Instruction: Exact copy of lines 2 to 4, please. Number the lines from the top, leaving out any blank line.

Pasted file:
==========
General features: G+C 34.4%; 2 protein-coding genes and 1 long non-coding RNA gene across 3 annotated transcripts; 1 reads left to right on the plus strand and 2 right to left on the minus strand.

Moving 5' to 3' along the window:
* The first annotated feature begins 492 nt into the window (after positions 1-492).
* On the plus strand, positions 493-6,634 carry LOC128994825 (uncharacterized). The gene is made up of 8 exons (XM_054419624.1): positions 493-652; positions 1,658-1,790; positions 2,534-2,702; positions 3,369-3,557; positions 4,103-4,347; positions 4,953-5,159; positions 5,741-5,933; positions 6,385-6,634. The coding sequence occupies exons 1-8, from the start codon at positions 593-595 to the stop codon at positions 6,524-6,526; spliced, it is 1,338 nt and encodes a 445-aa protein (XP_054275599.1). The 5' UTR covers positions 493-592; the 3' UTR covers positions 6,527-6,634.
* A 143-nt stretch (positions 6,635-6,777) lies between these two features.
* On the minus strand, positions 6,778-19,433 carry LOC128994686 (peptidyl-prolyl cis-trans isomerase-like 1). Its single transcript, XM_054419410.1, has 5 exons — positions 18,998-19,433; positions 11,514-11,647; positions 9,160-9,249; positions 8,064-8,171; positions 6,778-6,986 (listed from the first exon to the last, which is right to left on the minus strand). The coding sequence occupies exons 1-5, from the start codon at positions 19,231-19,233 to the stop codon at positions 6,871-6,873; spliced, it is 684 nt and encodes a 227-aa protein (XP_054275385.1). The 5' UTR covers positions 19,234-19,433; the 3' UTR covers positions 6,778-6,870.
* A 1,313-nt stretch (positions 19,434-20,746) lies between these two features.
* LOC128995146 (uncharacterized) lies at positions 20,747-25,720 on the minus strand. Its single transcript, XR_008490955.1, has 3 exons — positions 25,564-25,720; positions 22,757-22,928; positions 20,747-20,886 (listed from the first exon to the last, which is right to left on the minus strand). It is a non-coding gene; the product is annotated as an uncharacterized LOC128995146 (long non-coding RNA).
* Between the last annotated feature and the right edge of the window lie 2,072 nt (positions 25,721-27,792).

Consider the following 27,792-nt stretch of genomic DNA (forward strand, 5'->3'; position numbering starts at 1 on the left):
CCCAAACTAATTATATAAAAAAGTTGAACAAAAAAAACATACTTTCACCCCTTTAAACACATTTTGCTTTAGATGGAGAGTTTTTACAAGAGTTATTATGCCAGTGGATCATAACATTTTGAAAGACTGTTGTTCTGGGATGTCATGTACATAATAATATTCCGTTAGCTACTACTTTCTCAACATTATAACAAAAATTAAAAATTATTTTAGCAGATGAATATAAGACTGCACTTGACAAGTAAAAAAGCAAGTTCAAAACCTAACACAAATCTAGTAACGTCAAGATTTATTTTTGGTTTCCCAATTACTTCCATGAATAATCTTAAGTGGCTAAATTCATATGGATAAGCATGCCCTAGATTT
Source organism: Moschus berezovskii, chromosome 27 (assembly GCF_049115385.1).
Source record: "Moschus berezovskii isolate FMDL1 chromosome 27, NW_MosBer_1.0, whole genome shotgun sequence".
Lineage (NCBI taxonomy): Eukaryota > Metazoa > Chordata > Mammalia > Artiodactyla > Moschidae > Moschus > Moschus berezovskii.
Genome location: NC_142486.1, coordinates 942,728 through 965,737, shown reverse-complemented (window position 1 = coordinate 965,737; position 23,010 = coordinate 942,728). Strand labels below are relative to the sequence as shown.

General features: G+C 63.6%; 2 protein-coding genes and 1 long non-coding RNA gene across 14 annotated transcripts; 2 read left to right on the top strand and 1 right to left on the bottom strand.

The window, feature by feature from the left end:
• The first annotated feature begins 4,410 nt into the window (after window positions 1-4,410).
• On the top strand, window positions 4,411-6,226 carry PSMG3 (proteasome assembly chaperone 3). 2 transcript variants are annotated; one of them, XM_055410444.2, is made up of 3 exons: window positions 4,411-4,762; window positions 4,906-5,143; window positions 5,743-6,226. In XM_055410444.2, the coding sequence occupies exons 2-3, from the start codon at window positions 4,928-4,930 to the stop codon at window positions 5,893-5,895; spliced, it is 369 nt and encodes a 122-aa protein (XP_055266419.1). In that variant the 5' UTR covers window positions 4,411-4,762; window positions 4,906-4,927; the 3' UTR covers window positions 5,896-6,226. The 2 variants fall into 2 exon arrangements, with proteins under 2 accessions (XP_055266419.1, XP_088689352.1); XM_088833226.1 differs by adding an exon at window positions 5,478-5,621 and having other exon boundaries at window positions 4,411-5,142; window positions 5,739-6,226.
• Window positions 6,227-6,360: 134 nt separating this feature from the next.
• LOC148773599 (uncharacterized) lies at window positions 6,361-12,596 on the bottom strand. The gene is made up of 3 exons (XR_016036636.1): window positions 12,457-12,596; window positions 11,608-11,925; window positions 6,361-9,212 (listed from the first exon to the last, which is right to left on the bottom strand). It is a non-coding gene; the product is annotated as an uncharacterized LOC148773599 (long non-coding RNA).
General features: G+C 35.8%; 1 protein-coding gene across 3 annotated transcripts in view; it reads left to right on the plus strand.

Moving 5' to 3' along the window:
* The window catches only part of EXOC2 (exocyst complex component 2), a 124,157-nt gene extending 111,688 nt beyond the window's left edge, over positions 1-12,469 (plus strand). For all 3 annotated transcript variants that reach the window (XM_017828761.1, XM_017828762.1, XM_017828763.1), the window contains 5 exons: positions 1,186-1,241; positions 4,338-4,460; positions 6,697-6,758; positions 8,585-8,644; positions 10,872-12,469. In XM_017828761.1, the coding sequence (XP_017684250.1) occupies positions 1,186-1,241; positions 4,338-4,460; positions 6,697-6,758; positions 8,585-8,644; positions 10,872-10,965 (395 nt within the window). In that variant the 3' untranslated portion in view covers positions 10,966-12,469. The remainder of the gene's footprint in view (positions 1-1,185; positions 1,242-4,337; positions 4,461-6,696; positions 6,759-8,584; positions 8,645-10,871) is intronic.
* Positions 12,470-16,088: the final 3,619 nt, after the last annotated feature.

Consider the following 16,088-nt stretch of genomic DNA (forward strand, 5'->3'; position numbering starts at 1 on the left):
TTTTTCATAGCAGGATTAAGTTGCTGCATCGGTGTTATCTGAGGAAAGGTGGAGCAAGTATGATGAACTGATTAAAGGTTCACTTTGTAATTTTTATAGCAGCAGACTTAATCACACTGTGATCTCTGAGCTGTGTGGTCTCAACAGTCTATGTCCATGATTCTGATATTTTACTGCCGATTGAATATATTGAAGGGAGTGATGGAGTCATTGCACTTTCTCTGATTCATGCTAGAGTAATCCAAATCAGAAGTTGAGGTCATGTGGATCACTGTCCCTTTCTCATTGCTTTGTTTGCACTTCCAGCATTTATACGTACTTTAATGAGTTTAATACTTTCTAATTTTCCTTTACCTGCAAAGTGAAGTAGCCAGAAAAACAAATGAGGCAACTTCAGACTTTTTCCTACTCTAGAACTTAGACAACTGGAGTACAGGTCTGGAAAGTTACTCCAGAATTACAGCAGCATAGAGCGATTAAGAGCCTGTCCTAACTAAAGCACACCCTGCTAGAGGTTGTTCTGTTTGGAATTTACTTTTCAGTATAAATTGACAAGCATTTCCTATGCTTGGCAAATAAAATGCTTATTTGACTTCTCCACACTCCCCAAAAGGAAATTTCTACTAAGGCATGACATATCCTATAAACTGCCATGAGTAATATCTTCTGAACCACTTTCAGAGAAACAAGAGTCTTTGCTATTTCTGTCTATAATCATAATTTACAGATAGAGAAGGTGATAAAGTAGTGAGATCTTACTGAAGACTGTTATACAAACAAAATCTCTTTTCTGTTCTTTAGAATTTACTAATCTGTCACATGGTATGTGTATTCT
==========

Moving 5' to 3' along the window:
* The first annotated feature begins 492 nt into the window (after positions 1-492).
* On the plus strand, positions 493-6,634 carry LOC128994825 (uncharacterized). The gene is made up of 8 exons (XM_054419624.1): positions 493-652; positions 1,658-1,790; positions 2,534-2,702; positions 3,369-3,557; positions 4,103-4,347; positions 4,953-5,159; positions 5,741-5,933; positions 6,385-6,634. The coding sequence occupies exons 1-8, from the start codon at positions 593-595 to the stop codon at positions 6,524-6,526; spliced, it is 1,338 nt and encodes a 445-aa protein (XP_054275599.1). The 5' UTR covers positions 493-592; the 3' UTR covers positions 6,527-6,634.